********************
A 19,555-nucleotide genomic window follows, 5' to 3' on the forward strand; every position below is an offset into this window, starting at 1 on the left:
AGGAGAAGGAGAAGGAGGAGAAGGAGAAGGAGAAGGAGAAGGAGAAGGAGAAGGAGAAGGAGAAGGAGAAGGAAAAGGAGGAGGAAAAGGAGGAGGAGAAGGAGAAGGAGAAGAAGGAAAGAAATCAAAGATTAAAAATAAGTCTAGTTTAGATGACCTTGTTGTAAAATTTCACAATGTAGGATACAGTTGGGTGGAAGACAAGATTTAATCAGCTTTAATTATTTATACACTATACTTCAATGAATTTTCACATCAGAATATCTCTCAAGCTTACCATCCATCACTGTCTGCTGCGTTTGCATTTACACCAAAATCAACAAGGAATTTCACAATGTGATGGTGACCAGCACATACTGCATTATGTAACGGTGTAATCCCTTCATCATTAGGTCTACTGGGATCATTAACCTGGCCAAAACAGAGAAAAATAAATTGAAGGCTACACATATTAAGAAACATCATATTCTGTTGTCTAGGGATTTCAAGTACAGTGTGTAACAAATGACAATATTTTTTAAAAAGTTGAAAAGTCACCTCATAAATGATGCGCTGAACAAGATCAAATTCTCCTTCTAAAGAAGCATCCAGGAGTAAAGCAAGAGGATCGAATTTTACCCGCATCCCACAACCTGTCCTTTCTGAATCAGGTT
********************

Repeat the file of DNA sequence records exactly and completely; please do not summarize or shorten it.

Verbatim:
A 19,555-nucleotide genomic window follows, 5' to 3' on the forward strand; every position below is an offset into this window, starting at 1 on the left:
AGGAGAAGGAGAAGGAGGAGAAGGAGAAGGAGAAGGAGAAGGAGAAGGAGAAGGAGAAGGAGAAGGAGAAGGAAAAGGAGGAGGAAAAGGAGGAGGAGAAGGAGAAGGAGAAGAAGGAAAGAAATCAAAGATTAAAAATAAGTCTAGTTTAGATGACCTTGTTGTAAAATTTCACAATGTAGGATACAGTTGGGTGGAAGACAAGATTTAATCAGCTTTAATTATTTATACACTATACTTCAATGAATTTTCACATCAGAATATCTCTCAAGCTTACCATCCATCACTGTCTGCTGCGTTTGCATTTACACCAAAATCAACAAGGAATTTCACAATGTGATGGTGACCAGCACATACTGCATTATGTAACGGTGTAATCCCTTCATCATTAGGTCTACTGGGATCATTAACCTGGCCAAAACAGAGAAAAATAAATTGAAGGCTACACATATTAAGAAACATCATATTCTGTTGTCTAGGGATTTCAAGTACAGTGTGTAACAAATGACAATATTTTTTAAAAAGTTGAAAAGTCACCTCATAAATGATGCGCTGAACAAGATCAAATTCTCCTTCTAAAGAAGCATCCAGGAGTAAAGCAAGAGGATCGAATTTTACCCGCATCCCACAACCTGTCCTTTCTGAATCAGGTT